Based on true events, David Rocklin’s sweeping second novel conveys the complex speech of bodies and art through beautiful prose. This story of a forbidden bond is compelling and tender, revealing the language of love that is often silent.
After the 1868 war between British forces and the Ethiopian Empire (Abyssinia), Prince Alamayou, the son of the emperor Tewedros, is taken to Windsor under the wing of Queen Victoria. Philip Layard, a doctor’s apprentice who met Alamayou as he was escaping the flames of his burning home, travels to England with him and becomes his companion to help him understand the court’s culture. Although Philip doesn’t speak any Amharic (the language of Abyssinia), he and Alamayou find that words aren’t necessary. They communicate with gestures and through Alamayou’s paintings, finding a love they are careful to hide. Alamayou’s artwork captures the attention of the queen, who is mourning her late husband. Alamayou and Victoria form an unlikely friendship, but once he starts to use English, it is clear he will not play the “grateful foreigner” role. When Parliament wants to try Alamayou for his father’s crimes, Alamayou’s friends must find a way to convey his innocence to the court. All the while, the two men wonder if they’ll have to separate from the home they’ve found in each other.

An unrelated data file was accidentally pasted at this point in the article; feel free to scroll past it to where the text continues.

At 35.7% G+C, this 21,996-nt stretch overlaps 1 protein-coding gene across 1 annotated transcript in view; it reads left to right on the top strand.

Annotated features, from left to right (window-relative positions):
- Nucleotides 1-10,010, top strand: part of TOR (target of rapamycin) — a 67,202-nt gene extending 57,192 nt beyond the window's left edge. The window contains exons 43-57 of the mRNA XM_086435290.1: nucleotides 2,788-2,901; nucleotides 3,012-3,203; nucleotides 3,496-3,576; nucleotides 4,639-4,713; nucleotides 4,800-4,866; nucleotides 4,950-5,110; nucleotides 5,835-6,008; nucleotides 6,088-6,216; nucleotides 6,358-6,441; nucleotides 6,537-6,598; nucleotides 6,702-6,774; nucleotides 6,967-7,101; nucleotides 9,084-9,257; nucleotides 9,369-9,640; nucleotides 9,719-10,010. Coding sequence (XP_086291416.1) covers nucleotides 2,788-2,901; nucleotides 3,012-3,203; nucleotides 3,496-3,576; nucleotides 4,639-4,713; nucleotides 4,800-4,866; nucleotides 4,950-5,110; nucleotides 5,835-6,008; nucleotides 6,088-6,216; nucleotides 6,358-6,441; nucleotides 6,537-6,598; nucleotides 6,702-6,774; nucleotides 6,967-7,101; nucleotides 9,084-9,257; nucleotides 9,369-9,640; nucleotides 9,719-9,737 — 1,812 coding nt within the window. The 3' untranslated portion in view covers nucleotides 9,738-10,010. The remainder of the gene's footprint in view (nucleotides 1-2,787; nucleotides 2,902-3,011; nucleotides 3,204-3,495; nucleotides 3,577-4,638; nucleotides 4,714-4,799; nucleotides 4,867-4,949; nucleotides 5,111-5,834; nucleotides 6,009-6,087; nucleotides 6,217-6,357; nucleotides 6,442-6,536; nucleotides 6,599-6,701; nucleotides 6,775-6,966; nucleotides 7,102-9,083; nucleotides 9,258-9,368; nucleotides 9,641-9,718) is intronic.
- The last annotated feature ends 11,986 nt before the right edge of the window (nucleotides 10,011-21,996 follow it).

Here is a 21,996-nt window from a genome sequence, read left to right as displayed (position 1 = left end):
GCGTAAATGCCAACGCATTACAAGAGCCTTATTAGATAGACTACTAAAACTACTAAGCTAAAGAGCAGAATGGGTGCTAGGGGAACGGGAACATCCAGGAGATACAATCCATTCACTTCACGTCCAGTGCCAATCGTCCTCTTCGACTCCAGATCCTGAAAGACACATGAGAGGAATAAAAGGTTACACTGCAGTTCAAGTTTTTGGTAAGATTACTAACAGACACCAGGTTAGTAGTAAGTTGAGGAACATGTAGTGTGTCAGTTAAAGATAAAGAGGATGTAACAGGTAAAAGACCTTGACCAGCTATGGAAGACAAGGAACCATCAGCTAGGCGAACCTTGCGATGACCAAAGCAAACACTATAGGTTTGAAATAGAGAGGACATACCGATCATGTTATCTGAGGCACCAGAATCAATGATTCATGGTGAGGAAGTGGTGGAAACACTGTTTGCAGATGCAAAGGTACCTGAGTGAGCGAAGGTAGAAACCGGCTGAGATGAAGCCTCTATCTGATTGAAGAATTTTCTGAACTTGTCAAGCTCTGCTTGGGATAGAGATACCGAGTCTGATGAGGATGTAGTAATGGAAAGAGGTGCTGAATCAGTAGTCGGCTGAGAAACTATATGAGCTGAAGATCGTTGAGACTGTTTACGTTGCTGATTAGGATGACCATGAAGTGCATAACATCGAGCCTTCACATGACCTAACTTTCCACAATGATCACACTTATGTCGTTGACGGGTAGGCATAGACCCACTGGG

In this important novel, Rocklin captures the raw emotions surrounding the era’s realities of sexuality, gender and race, and the fear of losing everything. Though Rocklin stays in the heads of his characters a bit too much, this is historical fiction at its most delicate, revealing a desire for history to be reversed, to undo the damage of privilege and xenophobia.
Readers will feel present with Alamayou and Philip in this heartbreaking, stirring portrait.